Consider we then this argument and encouragement: even thofe promises from God, which relate to this very thing, namely, holi. ness, or perfection in holiness, particularly those to which the text may more immediately refer. Thus faith the Lord, “I will fürinkle clean water upon you, and ye shall be clean. From all your filthiness, and from all your idols will I cleanse you. A new heart will I give unto you. I will take the ftony heart out of your fesh, and I will give you a heart of fleih, I will put my spirit within you, and ye shall' walk in my statutes: ye fhall keep my judgments, and do them. And I will be a God unto you, and ye shall be my people, faith the Lord.” To the same purpose is the close of the chapter preceding the text : “ Ye are the temple of the living God; as God hath laid, I will dwell in them, and walk in ihem; and I will be their God, and they shall be my people," Again, thus faith the Lord, “ I will circumcise your heart, that ye may love the Lord your God with all your heart, and will all your soul, and with all your inind, and with all your frength i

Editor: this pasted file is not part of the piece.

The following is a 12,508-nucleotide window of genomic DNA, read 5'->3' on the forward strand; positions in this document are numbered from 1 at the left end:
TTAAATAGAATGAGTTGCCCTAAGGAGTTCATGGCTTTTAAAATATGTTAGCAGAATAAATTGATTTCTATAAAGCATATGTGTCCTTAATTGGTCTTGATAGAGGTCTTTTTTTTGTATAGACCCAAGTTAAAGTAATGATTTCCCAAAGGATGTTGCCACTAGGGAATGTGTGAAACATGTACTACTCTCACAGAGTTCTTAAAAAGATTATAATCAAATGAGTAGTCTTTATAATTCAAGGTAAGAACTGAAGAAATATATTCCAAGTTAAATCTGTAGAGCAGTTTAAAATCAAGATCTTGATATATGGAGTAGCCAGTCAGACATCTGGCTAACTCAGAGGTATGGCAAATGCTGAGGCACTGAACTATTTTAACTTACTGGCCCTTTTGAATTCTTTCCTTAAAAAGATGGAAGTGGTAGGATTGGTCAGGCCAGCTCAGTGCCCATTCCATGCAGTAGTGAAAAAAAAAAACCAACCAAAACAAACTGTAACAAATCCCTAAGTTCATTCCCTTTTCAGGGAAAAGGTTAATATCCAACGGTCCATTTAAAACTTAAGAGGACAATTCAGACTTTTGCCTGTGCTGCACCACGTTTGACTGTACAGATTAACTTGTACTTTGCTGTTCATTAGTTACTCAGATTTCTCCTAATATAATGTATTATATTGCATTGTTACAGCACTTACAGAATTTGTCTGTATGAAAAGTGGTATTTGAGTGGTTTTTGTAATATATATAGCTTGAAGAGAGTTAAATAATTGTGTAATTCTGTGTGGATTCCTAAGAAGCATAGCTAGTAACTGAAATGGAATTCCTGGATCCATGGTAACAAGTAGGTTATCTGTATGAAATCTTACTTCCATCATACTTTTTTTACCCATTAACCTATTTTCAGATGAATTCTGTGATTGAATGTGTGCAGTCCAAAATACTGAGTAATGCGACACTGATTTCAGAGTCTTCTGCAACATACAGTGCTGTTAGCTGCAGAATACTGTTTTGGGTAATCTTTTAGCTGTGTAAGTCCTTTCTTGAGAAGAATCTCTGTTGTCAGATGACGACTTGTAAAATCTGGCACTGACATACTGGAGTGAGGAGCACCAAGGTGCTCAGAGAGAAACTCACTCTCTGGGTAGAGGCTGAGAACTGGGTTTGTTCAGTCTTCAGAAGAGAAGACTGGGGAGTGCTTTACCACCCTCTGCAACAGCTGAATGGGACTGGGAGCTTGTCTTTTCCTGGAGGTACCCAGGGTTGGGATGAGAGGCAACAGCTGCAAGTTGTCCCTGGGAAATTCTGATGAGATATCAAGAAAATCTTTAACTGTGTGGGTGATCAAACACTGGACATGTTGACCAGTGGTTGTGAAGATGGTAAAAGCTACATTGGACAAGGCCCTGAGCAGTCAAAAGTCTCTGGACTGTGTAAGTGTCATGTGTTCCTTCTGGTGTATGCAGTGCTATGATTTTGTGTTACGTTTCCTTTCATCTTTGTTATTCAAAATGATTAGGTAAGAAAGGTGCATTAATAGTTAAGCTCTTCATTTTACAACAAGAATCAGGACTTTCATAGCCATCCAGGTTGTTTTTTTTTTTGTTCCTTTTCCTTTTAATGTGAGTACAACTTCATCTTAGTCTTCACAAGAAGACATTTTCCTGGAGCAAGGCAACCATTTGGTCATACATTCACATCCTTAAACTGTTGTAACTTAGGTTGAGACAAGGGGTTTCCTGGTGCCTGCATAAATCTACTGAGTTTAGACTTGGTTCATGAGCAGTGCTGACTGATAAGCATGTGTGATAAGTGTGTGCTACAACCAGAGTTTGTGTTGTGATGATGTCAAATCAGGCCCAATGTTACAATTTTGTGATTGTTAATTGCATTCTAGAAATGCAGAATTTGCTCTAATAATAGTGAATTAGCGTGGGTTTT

and your neighbour as yourself.” Nor does the very firft promise, * The seed of the woman shall bruise the serpent's head,” as explained by St. John, imply any thing less. “ For this purpose the Son of God was manifested, that he might destroy the works of the Devid." Herein Davidi exults, (Ps. cxxx.)“ Let Ifrael hope in the Lord; for with the Lord there is mercy, and with him is plenteous redemption. And he shall redeem Israel from all his iniquities." And it is to these and the like promises, no doubt, the Apostle to the Hebrews refers, when he would encourage the Chriftian believers by assuring them, that he who could not lie, had provided strong consolation for them who had fled for refuge, and laid hold upon the hope fet before them, even CHRIST Jesus. He had engaged himself by two immutable things, his word and his oath : in performance whereof he sent his Sòn to “ save us from our sins." These are fome of those exceeding great and precious promises, which, as St. Peter says, are given to believers, that encouraged by them, they might partake of the Divine nature, having escaped the corruptions which are in the world through luft.